Field curvature is a simple lens aberration where the sharpest focus of the lens is on a curved surface in the image space rather than a plane. Objects in the center and edges of the field are never in focus simultaneously.
Most microscope objectives are corrected for field curvature, and are given the designation "Plan" or "Plano". One method to reduce this aberration is to insert a field stop (iris) in order to remove edge light rays. This method unfortunately greatly decreases the light collecting power of the lens. Some lenses are not corrected for a flat field in order to increase the light transmittance, or the span of transmitted wavelengths. These lenses, however, can have severe distortion as exemplified by the following Olympus lens:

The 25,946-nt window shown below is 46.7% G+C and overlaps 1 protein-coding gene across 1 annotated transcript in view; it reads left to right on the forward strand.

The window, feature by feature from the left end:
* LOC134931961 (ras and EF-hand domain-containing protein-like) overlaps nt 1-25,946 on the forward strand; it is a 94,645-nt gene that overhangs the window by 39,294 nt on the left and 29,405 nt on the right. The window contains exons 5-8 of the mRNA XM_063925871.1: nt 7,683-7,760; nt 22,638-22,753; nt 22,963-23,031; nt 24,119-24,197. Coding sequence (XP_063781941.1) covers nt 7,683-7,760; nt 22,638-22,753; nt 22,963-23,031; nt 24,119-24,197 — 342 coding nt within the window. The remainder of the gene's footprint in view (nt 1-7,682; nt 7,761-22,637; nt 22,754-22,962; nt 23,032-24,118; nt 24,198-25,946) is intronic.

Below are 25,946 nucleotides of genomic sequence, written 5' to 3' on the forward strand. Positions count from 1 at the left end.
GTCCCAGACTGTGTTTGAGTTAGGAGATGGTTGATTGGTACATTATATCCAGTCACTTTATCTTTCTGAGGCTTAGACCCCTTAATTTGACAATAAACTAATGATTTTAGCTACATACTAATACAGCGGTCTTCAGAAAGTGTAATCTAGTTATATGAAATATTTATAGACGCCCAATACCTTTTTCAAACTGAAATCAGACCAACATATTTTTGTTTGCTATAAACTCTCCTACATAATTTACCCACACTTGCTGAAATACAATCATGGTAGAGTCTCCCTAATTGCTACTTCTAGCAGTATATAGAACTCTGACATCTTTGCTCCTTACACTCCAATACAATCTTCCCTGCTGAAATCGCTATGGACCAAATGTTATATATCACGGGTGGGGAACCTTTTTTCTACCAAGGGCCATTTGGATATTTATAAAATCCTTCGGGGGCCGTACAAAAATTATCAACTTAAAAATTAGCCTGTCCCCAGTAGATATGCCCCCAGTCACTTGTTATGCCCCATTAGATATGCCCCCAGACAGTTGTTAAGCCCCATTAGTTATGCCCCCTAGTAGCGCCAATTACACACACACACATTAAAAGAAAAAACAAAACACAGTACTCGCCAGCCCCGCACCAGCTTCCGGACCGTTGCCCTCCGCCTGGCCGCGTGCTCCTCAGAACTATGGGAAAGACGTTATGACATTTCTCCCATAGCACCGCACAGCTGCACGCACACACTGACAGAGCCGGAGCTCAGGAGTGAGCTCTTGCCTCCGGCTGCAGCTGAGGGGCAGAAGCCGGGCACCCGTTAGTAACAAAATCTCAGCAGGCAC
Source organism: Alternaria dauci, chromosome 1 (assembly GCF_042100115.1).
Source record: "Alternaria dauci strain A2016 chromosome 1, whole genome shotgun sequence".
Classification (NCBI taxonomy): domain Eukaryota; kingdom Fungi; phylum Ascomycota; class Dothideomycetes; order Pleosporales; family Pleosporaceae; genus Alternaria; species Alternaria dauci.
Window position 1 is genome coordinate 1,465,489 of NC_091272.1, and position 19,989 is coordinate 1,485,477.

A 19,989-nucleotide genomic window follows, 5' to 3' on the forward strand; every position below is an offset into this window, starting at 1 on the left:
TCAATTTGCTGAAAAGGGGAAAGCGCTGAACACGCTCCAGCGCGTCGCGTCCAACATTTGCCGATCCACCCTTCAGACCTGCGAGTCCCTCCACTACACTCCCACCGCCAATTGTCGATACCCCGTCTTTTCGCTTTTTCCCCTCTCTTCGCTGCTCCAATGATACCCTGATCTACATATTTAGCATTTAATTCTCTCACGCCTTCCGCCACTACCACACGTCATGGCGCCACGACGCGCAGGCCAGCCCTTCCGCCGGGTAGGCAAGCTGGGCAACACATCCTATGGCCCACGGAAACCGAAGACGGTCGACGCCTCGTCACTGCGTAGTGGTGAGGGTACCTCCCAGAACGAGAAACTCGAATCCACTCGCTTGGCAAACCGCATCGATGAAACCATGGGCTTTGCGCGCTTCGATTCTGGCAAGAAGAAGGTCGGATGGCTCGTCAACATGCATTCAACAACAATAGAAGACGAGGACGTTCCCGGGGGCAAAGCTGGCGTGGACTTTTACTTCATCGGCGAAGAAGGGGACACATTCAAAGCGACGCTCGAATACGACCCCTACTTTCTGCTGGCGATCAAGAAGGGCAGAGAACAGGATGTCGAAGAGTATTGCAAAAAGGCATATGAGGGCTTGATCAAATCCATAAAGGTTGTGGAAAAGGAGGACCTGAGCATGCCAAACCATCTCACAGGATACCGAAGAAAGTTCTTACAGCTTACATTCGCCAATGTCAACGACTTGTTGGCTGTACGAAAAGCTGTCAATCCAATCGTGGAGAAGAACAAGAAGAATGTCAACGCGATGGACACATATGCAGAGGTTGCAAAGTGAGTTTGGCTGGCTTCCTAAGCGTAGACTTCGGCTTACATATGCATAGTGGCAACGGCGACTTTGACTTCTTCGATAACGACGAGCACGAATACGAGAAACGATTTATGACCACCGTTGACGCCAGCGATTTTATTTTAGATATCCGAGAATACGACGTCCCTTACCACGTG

|UApo/340 Iris Lens. This lens is highly color corrected and transmits down to 340 nm.
Note that the NA varies from 1.35 to 0.65.
The object images is a field of fluorescent beads of 2 diameters: 10um and 100nm.
With the iris OPEN, NA 1.3:
Notice that with a closed iris the distortion is greatly reduced, however the light gathering power of the lens is also reduced. Under dim fluorescence conditions the decrease in pixel intensity may be unacceptable.